Synthetic oil and unleaded gasoline will definitely help, but so will many other factors. Just about ANY fluid used in a car today is much improved over years ago. The oiling systems on cars are better, as well. Many cars back in the old days didn't even have an oil filter! On some, it was an extra-cost option. Then, there was that "oil bath" thing that I never really understood.

    Air intake systems are also better these days, and are better at filtering contaminants and keeping them out of the engine. And, the simple fact that most of America is paved these days, and as much as we might gripe about the roads, they're a VAST improvement over what they were in the old days. With everything being paved, it keeps a lot of dust out of the air, and out of the crank case.

    If you could go back in time and transport a 30's or 40's car to today, it would be much more reliable than it it was back in those days, simply because of the improved roads, fluids, etc. Similarly, if you took a modern car back in time, and subjected it to the roads, fluids, and conditions of the era, it wouldn't stand a chance.

    Another thing about those days, is that 40,000 miles, 80,000 miles, or whatever, was totally different from that kind of mileage today. Case in point...when my grandmother was a kid, she lived in Harrisburg PA, and would come down here to Maryland to visit relatives. She remembers it being an all-day drive. The road went through every blessed town between here and there, and I think they had to cut through downtown Baltimore, even. Lots of traffic lights, or even stop signs. And no doubt the grades going up and down the hills and mountains were much more strenuous.

    Fast forward to today, and I can make the same trip, roughly 110 miles, in less than two hours without even trying. And there are all of 9 traffic lights on the route...all of them in the ~5.5 miles between my house and where I get on the Baltimore-Washington Parkway!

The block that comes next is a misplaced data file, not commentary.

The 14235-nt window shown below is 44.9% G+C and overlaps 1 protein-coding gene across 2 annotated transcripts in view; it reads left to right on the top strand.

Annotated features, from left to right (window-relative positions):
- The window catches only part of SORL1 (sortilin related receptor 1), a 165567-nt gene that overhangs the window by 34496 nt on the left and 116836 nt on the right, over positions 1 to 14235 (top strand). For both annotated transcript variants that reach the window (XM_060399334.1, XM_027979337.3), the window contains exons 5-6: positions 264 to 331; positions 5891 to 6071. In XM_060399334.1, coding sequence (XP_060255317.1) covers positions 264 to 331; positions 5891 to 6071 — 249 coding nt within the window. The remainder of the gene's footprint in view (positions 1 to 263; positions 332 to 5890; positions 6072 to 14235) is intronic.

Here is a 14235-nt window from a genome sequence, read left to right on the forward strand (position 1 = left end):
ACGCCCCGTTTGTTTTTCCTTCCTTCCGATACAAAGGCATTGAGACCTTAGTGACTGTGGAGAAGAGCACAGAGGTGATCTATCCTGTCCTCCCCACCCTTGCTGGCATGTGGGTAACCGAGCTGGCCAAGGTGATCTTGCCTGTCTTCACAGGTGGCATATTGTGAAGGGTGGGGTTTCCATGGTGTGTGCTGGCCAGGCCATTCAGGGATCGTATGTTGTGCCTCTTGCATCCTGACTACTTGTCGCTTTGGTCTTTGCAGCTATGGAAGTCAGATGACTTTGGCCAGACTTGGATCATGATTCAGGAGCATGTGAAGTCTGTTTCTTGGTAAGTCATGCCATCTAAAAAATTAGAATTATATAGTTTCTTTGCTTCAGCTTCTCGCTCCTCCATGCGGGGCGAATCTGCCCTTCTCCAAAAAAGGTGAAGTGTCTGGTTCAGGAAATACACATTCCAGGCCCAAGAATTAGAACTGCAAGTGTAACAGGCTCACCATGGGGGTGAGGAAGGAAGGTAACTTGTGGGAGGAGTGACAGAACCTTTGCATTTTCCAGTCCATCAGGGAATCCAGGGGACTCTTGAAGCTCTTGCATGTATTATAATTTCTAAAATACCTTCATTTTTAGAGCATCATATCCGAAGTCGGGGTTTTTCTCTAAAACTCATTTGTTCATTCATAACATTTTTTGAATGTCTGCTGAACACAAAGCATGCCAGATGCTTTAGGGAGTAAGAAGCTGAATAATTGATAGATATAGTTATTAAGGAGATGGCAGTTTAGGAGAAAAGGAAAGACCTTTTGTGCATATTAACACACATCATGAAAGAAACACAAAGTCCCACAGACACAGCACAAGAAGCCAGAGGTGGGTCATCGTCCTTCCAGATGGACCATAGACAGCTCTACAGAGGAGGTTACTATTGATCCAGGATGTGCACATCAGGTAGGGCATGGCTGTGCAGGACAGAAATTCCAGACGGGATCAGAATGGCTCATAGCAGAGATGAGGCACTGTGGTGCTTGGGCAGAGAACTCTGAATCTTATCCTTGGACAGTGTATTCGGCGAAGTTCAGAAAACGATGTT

Needless to say, those 110 miles of almost pure highway driving are a lot gentler on the car, any car, than 110 or so miles of constant city-type and back-road driving.

    By the same token though, I don't know that I'd want to make the same trip in, say, a Model A! I've seen people do it though, especially when I go up for the Hershey show. It's actually a bit scary seeing those old Model A's and such puttering around at 40-45 mph, or less, on I-83!
  • wevkwevk Posts: 178
    "But the McMeekin Brothers are running in the XO/GALT class, a category for naturally aspirated vintage engines , so at first glance what looks to be and L-28 from an old Datsun turns out to be a classic Buick Straight 8, figures for these blue oval" boys.
  • isellhondasisellhondas Issaquah WashingtonPosts: 17,348
    The oil wouldn't even have to be synthetic. All modern oils are so much better now than in the old days. Modern cars run hotter now and warm up much quicker.
  • andre1969andre1969 Posts: 21,584
    I owned both a '56 Chevy with a 283 and a '55 Dodge Royal Lancer with the Hemi, and the Chevy was quite a bit faster and more responsive. Besides which, you could do more to it, and more easily.

    I didn't think the 283 came out until 1957? Anyway, there are other factors at play here. For one thing, a '55 Dodge probably weighs around 300-400 lb more than a '56 Chevy. And, which Hemi did you have? Dodge offered two of them in 1955, 270 CID units that put out 183 hp standard, 193 optional. And which 283 did you have?

    Back when I was in college I worked part time as a waiter at Denny's. I started talking cars with the store manager, and mentioned that I wanted to get a '57 DeSoto. He said that he had one back in 1965. It was his first car as a teenager. He paid $500 for it. Fireflite 4-door hardtop, pink and white, with the 341 4-bbl. 295 hp. People made fun of him because he drove an orphan, but he said that orphan used to embarrass many much cooler cars!